'Oh, there it is!' unfortunately it is to late to eat it now.

I have been using my garden software 'IG pro Garden' to get organized. I got all my numbered, raised garden-beds entered in there, all my vegetables, grouped by their Vegetable name and each one designated a rotating group.

group A - Cucumber/Squash Family
group B - Legumes
group C - Solanum (Peppers, Eggplants, Tomatoes, Potatoes...)
group D - Roots and Onion
group E - Brassica (Cabbage, Cauliflower, Broccoli...)
group F - Greens and Lettuce

since some vegetables like to grow together, but they are not necessarily in the same family and some even they are in the same family don't like to live with each other, and some can be almost grown with any other vegetable I also added these to different groups.
One example is Radish. Radish really goes along with almost anything and as long the soil drains well, is light and it has water it grows almost anywhere. So I added it to Group A, Group D, and Group F. Lettuce, Arugula, Beets, Carrots, Endive, Chicory, Corn Salad, Onion family are in Group D and F, Kale is also in this group but also in E. Basil, Parsley in Group C and F.
There are others I added to multiple groups which I am not mentioning now.
It makes the rotation a bit more complicated but since I grow such a large variety of vegetables it helps me to spread the crops a bit more around. I came up with this rotation after working through the book 'The Kitchen Garden Grower's Guide The Kitchen Garden Grower's Guide: A practical vegetable and herb garden encyclopedia'. This book is really nice to use if you just need the facts for each vegetables. I used the book to add the most important growing info into my garden software for each vegetable. The book showed which vegetables grow well together and what combination to avoid and the rotation for each plant.
To plan the placements of the vegetables I made a document with my numbered beds, each bed has a square foot garden grid to help visualize the area I have available. I wrote all the names of the vegetables in the proper space on that paper and then made several copies.

The IG Pro garden software lets me input tasks with a date attached. So I can make a task for example called  'indoor seeding' for a specific vegetable, add the varieties to the task and set up a date and when I open my program I open the task program of IG Pro and then I can look either at the task by culture type 'indoor seeding', 'outdoor seeding', 'transplant', 'fertilize' or by date, that needs to be done this month. So far I mainly input the seeding and planting/transplanting tasks for most of my vegetable crops but already it's making a big difference especially in my sucession sowing. I can print out a list with all the vegetables which need care for that month, listing every seeding date I planned or I can select a specific vegetable and then print out an report giving me a choice of all it's succession seeding dates or only the one I choose and also some growing notes for that specific plant.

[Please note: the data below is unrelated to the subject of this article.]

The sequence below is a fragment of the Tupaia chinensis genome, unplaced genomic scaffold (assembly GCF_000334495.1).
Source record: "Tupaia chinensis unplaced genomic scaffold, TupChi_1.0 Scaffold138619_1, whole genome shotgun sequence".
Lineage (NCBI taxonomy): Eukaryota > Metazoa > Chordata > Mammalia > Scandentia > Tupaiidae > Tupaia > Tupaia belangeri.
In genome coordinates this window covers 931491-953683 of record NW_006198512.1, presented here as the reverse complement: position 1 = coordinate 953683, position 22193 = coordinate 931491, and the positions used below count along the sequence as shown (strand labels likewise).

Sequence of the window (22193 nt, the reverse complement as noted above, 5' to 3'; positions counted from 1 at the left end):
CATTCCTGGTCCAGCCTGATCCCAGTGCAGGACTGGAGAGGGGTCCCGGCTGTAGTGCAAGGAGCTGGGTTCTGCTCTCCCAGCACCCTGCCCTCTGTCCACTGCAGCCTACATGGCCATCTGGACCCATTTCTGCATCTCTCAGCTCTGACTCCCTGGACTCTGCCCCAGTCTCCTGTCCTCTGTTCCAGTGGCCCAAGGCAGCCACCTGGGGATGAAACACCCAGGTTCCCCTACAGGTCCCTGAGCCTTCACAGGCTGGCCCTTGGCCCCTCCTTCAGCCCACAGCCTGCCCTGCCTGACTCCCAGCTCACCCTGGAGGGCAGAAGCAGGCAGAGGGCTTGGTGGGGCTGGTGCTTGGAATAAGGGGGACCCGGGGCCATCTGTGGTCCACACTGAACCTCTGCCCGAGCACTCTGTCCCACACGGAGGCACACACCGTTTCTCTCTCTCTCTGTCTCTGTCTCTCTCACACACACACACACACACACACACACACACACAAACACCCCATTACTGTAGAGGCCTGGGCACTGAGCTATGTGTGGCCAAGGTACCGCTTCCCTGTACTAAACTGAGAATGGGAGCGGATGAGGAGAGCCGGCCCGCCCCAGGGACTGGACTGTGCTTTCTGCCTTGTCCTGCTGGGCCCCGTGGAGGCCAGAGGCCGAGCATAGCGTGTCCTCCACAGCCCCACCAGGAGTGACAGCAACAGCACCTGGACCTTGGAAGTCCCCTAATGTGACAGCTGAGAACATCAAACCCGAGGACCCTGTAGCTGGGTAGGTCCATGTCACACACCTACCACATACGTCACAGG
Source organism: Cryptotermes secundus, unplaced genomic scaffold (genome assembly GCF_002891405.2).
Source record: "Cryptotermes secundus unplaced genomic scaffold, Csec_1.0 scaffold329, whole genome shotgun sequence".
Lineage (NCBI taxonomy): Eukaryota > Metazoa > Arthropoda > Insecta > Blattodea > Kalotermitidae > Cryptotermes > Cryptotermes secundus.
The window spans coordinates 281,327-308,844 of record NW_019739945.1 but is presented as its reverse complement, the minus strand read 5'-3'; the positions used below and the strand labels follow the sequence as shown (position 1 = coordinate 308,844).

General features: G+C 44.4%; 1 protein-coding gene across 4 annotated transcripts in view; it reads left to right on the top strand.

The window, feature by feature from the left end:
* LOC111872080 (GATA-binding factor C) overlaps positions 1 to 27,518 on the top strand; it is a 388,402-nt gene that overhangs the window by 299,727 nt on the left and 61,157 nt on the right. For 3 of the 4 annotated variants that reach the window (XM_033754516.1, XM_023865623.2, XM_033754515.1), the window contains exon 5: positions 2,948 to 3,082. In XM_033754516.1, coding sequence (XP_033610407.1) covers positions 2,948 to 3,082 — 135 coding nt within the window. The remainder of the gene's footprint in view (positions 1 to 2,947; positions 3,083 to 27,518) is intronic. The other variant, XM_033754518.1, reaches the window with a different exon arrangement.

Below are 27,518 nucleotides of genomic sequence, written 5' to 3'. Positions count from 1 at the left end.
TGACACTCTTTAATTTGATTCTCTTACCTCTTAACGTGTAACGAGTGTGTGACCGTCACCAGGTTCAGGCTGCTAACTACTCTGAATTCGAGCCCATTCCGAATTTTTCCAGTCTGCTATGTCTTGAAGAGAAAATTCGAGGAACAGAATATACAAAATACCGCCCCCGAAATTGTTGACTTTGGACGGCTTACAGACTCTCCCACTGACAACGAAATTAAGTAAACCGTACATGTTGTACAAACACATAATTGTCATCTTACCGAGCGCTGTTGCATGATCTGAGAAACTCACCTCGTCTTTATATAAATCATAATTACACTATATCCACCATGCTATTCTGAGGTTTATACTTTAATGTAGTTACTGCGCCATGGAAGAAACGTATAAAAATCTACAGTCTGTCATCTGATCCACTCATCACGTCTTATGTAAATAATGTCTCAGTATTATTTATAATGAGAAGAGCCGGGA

Now I can print out a seeding and planting report from the  task program of the IG Pro Garden program take it and a copy of the garden bed document with me out to the garden and I know exactly where to plant my seed.
Next year I can see exactly where I had my plants. It will make my rotations much more easy to organize.
Already it is helping me quite a bit with my succession sowing and so far I have been keeping up with starting my plants at the proper dates.
Once I have all  my data input into the program I will be so organized.
If I only now could have a program to keep track of my tools I frequently loose in my large garden.........